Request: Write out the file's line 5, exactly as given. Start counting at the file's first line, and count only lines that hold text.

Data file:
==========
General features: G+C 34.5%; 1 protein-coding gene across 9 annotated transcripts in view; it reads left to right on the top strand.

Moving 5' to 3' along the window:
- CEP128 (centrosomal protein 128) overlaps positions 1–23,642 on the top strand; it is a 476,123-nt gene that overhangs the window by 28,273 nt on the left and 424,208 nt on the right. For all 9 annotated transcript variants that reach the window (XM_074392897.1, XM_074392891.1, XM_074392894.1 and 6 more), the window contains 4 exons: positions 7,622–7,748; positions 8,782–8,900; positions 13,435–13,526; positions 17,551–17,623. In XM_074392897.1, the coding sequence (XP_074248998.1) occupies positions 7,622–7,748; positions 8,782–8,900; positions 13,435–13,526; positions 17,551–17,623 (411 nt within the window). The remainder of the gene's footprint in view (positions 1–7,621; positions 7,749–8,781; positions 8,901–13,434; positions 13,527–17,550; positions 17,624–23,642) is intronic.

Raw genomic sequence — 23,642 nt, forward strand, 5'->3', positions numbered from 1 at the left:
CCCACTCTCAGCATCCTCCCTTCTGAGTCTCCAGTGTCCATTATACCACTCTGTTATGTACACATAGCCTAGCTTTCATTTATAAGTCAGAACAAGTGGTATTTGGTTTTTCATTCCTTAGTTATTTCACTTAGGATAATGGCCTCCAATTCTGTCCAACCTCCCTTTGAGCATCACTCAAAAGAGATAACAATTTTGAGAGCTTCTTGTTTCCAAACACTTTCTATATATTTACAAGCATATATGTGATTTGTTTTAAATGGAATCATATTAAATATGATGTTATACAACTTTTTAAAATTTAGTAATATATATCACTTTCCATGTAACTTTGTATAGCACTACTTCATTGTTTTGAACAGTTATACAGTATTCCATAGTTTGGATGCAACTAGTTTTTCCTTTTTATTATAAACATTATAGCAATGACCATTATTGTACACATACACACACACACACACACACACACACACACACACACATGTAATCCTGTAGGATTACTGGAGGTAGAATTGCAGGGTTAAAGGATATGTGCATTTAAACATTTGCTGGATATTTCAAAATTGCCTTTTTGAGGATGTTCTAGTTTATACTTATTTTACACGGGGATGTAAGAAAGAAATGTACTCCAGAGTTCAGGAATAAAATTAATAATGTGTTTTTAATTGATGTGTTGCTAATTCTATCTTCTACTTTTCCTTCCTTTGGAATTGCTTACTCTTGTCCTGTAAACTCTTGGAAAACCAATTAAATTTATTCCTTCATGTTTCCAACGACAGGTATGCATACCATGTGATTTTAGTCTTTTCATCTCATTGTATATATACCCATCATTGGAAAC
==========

CCCACTCTCAGCATCCTCCCTTCTGAGTCTCCAGTGTCCATTATACCACTCTGTTATGTACACATAGCCTAGCTTTCATTTATAAGTCAGAACAAGTGGTATTTGGTTTTTCATTCCTTAGTTATTTCACTTAGGATAATGGCCTCCAATTCTGTCCAACCTCCCTTTGAGCATCACTCAAAAGAGATAACAATTTTGAGAGCTTCTTGTTTCCAAACACTTTCTATATATTTACAAGCATATATGTGATTTGTTTTAAATGGAATCATATTAAATATGATGTTATACAACTTTTTAAAATTTAGTAATATATATCACTTTCCATGTAACTTTGTATAGCACTACTTCATTGTTTTGAACAGTTATACAGTATTCCATAGTTTGGATGCAACTAGTTTTTCCTTTTTATTATAAACATTATAGCAATGACCATTATTGTACACATACACACACACACACACACACACACACACACACACACATGTAATCCTGTAGGATTACTGGAGGTAGAATTGCAGGGTTAAAGGATATGTGCATTTAAACATTTGCTGGATATTTCAAAATTGCCTTTTTGAGGATGTTCTAGTTTATACTTATTTTACACGGGGATGTAAGAAAGAAATGTACTCCAGAGTTCAGGAATAAAATTAATAATGTGTTTTTAATTGATGTGTTGCTAATTCTATCTTCTACTTTTCCTTCCTTTGGAATTGCTTACTCTTGTCCTGTAAACTCTTGGAAAACCAATTAAATTTATTCCTTCATGTTTCCAACGACAGGTATGCATACCATGTGATTTTAGTCTTTTCATCTCATTGTATATATACCCATCATTGGAAAC